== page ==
When daylight-saving time starts on March 11, people will reset their clocks, DVD players, VCRs and many other devices that have internal clocks.
But most people wont necessarily think about is how DST (daylight-saving time) will affect their printers and peripheral devices.
However, people and IT departments are giving this a lot more thought this year because due to the United States EPACT (Energy Policy Act) of 2005, DST is arriving early and has been extended for four weeks.
To help consumer and IT departments deal with the time change, printer vendors such as Hewlett-Packard, Xerox and Konica Minolta have set up support pages that tell users which of their printer devices/peripherals will need to be manually adjusted and how to adjust them.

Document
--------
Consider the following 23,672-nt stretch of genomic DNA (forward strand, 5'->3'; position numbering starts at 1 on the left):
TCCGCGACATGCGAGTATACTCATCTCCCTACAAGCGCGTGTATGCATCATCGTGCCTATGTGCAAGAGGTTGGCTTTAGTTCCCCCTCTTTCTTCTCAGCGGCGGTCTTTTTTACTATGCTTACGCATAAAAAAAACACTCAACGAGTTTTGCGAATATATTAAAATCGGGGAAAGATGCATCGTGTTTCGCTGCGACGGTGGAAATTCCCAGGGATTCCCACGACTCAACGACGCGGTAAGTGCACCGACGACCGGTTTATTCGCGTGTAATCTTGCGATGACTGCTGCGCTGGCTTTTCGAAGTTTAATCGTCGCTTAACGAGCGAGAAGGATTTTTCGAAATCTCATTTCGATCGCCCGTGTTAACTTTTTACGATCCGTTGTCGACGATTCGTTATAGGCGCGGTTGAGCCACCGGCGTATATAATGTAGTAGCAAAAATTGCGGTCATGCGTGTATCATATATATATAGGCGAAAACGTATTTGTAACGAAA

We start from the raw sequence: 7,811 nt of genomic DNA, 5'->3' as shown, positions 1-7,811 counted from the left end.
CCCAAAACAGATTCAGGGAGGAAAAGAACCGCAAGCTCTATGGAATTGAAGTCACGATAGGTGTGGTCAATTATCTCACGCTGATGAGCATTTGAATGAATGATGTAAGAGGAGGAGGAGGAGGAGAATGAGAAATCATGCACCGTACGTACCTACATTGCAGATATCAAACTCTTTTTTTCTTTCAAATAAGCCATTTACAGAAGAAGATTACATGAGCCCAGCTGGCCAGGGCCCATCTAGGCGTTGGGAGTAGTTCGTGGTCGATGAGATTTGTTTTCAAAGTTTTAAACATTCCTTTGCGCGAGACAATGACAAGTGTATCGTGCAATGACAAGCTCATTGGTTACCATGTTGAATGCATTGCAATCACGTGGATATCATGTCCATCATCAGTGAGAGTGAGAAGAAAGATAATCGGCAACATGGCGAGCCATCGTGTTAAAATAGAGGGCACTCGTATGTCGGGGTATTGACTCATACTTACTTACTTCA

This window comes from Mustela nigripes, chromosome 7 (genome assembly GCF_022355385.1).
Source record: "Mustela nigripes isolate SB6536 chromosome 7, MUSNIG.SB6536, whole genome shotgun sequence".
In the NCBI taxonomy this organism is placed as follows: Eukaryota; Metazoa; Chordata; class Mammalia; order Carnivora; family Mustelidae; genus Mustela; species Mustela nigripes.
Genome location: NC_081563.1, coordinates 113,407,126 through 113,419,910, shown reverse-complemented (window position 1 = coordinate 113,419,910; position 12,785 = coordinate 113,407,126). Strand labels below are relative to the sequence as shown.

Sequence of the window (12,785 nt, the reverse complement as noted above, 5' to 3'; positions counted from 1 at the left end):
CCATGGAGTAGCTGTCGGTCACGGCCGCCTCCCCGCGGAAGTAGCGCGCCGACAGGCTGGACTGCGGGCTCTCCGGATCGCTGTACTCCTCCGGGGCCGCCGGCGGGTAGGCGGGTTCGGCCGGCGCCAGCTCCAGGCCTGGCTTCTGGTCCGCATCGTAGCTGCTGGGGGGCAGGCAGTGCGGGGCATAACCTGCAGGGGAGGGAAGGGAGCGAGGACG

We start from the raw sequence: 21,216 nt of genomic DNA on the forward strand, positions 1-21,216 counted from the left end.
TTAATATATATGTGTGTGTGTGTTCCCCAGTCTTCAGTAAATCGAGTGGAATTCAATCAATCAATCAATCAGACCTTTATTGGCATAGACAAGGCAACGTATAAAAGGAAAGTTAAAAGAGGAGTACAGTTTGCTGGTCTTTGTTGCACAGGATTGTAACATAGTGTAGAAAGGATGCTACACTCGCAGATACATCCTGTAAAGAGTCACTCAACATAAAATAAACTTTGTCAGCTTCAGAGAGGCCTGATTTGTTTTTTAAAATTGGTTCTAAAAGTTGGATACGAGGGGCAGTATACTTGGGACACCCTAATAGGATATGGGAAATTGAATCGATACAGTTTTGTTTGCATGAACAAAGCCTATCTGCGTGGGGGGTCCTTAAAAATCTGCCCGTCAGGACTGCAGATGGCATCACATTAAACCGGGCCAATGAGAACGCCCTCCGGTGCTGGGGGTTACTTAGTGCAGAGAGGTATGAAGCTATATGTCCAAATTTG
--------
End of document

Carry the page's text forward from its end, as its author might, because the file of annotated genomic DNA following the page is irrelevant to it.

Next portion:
On HPs Web site, HP users are provided with information regarding which HP printers, imaging, multifunctional devices and fax machines will be affected by DST.
Most of HPs printing and imaging products do not have internal clocks, therefore, no changes or updates need to be made. However, those products that do have internal clocks will need to be adjusted manually as they do not automatically adjust for DST.
Internal clocks in HP multifunction and all-in-one products automatically adjust for DST. Therefore the clocks in these devices must be adjusted manually on Sunday.
Like HP, Xerox has provided its users with a Web site that gives users information on which of their products need to be adjusted and how to adjust them.
To overcome potential DST challenges, Xeroxs CentreWare Web allows businesses to update the time on many devices at one time as this platform helps system administrators manage assorted printing environments from a single location using a Web browser to perform several administrative functions.
Konica Minoltas support page for DST also tells its users which products/devices need to be updated and provides instructions on how to make the adjustments.